Bottom line: China used its traditional silent treatment approach to kill Qualcomm’s bid to buy NXP, quite possibly to show its displeasure with recent US trade tensions, but resulting global pressure could forced it to be more transparent in the future.
We’ll close out the week with my own quick-and-dirty post mortem of the collapsed deal that would have seen telecoms chip maker Qualcomm (Nasdaq: QCOM) purchase Dutch rival NXP (Nasdaq: NXPI) for $44 billion. Put simply, this deal appears to have been killed by China’s classic approach of “kill them with silence.”
But there’s a bit of a postscript this time around, as China’s regulator took the unusual step of actually breaking its silence once the deal was dead. This appears to show that China has learned a lesson from this particular battle, namely that it needs to take a stance on things and explain its decisions, even if people might disagree. That would be quite a break from its old approach of just sticking its head in the sand and pretending like nothing is happening when it makes unpopular decisions.
This is actually quite an important step for China, which has been used to using the silent treatment to express its displeasure and often attempt to absolve itself from responsibility in many important matters. High officials here often resort to this particular tactic, and that’s partly what has gotten China into this mess with the US to begin with. “Make vague promises and follow up with nothing but silence” has been a sort of mantra for Beijing in the last four decades since the country began its official transformation to a market economy.
Of course I’m exaggerating a bit, but hopefully readers will get the gist of my message, namely that China is expert at a sort of passive-aggressive approach that it believes absolves it from blame when bad things happen that are the direct result of its actions, or inactions in this case. That’s certainly the case with Qualcomm’s planned purchase of NXP, which has been officially been scrapped after a deadline passed on Thursday without the requisite approval from Beijing. (English article)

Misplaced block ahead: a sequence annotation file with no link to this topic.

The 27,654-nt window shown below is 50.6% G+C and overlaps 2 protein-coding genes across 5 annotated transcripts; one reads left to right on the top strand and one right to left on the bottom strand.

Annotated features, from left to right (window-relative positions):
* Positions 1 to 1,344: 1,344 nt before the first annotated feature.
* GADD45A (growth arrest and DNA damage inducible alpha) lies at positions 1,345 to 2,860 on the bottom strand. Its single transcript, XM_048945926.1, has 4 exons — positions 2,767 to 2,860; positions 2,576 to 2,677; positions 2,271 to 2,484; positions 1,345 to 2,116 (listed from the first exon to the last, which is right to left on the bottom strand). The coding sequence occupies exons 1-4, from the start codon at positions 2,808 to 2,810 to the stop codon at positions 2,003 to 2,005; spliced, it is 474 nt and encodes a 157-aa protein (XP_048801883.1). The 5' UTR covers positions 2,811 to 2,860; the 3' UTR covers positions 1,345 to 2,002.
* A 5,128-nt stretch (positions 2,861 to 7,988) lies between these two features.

To recap briefly, Qualcomm announced its blockbuster plan to buy NXP nearly two years ago, in what would have been the industry’s biggest-ever merger. It received all the necessary approvals in major markets where it does business, except for China. Beijing actually did speak out on the subject earlier this year, asking the two sides to resubmit their application to address its anti-competitive concerns. But it only made that request after a lengthy review, and appeared to be responding to public criticism that it was taking too long to respond to a deal that others had cleared months ago.
The cone of silence descended once again after that, leaving Qualcomm and NXP to guess what they could possibly do to satisfy the regulator’s anti-competitive concerns. Apparently the two companies got too tired of waiting, and finally decided not to extend their deadline anymore after already extending it numerous times without any result.
In true Chinese fashion, Beijing made no comment on the situation and probably wasn’t prepared to say anything and just let the deal fall apart due to its own inaction. It actually took similar action about a decade ago, when two of China’s own biggest private media companies, Sina (Nasdaq: SINA) and Focus Media (Shenzhen: 002027) , were set to merge. Rather than outright veto the deal, for whatever reason it deemed appropriate, it simply never gave its approval until the two sides finally called it quits.
Of course this latest deal was quite a bit different, since neither of the companies was Chinese and yet Beijing killed the merger. That’s not completely unheard of, though it is quite unusual for a country to kill a deal where neither side is based within its borders. Perhaps that’s why the State Administration for Market Regulation, which was reviewing the deal, has taken the unusual step of issuing comments after the deal’s collapse, saying it was still open to negotiations to resolve its concerns. (English article)
I’m sure Qualcomm and NXP have had just about enough, and they indicated they are convinced there’s no way the deal can close in the current climate that includes big economic tensions between Washington and Beijing. China has denied that bigger political tensions played any role in its failure to approve the deal, and that the decision was purely based on the its own antitrust concerns.
At the end of the day, I suppose it’s possible but highly unlikely that Qualcomm and NXP could reopen their merger plan despite Beijing’s belated invitation. Instead, perhaps the one positive thing to come out of this mess, which was widely watched all over the world, is that China’s opaque regulators are realizing that silence is no longer an acceptable approach. That means that like everyone else, they will be forced to justify their decisions and explain why, in a case like this, Qualcomm and NXP couldn’t address its concerns even when they could satisfy every other major regulator in the world.